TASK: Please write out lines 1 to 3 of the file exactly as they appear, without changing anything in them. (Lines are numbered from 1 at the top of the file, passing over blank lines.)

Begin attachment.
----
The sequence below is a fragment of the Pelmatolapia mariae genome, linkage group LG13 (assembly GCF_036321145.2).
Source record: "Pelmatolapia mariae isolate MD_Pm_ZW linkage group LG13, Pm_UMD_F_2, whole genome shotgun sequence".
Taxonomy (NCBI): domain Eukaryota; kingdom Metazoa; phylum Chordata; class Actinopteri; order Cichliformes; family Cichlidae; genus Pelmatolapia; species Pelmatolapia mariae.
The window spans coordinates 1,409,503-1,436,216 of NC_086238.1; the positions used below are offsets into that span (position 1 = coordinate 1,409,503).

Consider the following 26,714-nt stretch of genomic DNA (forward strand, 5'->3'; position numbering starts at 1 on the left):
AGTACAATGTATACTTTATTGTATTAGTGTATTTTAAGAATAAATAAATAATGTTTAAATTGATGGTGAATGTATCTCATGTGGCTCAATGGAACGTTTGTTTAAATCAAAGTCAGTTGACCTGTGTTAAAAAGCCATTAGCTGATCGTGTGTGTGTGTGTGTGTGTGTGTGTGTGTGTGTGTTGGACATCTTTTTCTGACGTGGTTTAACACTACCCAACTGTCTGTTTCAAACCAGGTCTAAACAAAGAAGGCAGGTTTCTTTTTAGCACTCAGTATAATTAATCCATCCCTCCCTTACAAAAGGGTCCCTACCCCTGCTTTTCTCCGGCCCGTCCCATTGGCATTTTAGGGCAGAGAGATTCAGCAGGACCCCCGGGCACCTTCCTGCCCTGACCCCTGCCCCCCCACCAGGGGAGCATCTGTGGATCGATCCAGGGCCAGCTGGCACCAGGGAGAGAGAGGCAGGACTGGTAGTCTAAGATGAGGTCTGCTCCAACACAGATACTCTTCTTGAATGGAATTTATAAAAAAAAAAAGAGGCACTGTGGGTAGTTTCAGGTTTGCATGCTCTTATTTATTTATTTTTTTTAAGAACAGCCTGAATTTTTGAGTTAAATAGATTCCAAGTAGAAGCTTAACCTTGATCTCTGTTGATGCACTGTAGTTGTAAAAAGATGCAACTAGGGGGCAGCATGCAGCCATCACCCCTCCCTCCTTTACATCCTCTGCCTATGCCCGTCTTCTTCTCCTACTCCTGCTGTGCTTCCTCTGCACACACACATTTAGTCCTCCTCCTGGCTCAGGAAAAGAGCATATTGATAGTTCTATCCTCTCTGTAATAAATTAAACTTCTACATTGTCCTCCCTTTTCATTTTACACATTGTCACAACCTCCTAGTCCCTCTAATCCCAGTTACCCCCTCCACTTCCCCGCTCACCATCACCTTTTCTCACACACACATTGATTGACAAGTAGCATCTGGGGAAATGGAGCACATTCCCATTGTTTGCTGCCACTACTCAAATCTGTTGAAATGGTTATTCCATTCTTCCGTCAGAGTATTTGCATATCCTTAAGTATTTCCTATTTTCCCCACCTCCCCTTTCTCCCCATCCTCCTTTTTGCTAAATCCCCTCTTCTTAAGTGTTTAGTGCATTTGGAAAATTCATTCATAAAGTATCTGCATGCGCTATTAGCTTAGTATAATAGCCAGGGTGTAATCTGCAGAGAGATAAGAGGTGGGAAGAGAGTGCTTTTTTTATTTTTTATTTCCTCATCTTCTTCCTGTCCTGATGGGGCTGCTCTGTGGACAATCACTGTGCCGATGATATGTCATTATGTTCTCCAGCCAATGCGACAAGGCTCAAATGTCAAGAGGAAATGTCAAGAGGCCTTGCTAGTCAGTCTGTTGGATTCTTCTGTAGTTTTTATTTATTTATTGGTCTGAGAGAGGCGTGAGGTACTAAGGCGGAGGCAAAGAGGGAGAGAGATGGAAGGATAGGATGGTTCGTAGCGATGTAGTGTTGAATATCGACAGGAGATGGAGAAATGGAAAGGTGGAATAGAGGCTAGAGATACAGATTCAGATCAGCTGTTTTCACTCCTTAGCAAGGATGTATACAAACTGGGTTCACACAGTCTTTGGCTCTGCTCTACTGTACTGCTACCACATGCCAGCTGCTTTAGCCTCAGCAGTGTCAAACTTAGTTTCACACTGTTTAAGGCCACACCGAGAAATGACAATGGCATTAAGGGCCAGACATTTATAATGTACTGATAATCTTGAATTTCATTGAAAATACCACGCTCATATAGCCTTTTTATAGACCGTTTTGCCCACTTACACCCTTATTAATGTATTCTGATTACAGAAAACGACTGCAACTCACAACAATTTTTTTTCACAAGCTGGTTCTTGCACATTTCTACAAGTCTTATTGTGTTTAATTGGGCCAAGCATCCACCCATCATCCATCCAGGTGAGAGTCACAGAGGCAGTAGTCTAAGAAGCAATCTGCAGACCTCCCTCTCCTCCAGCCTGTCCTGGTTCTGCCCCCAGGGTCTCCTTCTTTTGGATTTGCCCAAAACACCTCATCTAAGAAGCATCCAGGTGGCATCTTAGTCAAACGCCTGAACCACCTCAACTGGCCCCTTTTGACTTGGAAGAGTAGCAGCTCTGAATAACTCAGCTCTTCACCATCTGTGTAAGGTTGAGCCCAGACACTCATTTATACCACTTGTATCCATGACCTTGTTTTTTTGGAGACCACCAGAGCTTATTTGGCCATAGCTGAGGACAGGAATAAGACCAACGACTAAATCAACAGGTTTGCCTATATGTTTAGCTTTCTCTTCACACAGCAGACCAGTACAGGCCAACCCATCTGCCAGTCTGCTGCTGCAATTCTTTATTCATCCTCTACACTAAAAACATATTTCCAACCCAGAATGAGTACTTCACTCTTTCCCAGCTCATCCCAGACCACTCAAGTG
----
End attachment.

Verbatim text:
The sequence below is a fragment of the Pelmatolapia mariae genome, linkage group LG13 (assembly GCF_036321145.2).
Source record: "Pelmatolapia mariae isolate MD_Pm_ZW linkage group LG13, Pm_UMD_F_2, whole genome shotgun sequence".
Taxonomy (NCBI): domain Eukaryota; kingdom Metazoa; phylum Chordata; class Actinopteri; order Cichliformes; family Cichlidae; genus Pelmatolapia; species Pelmatolapia mariae.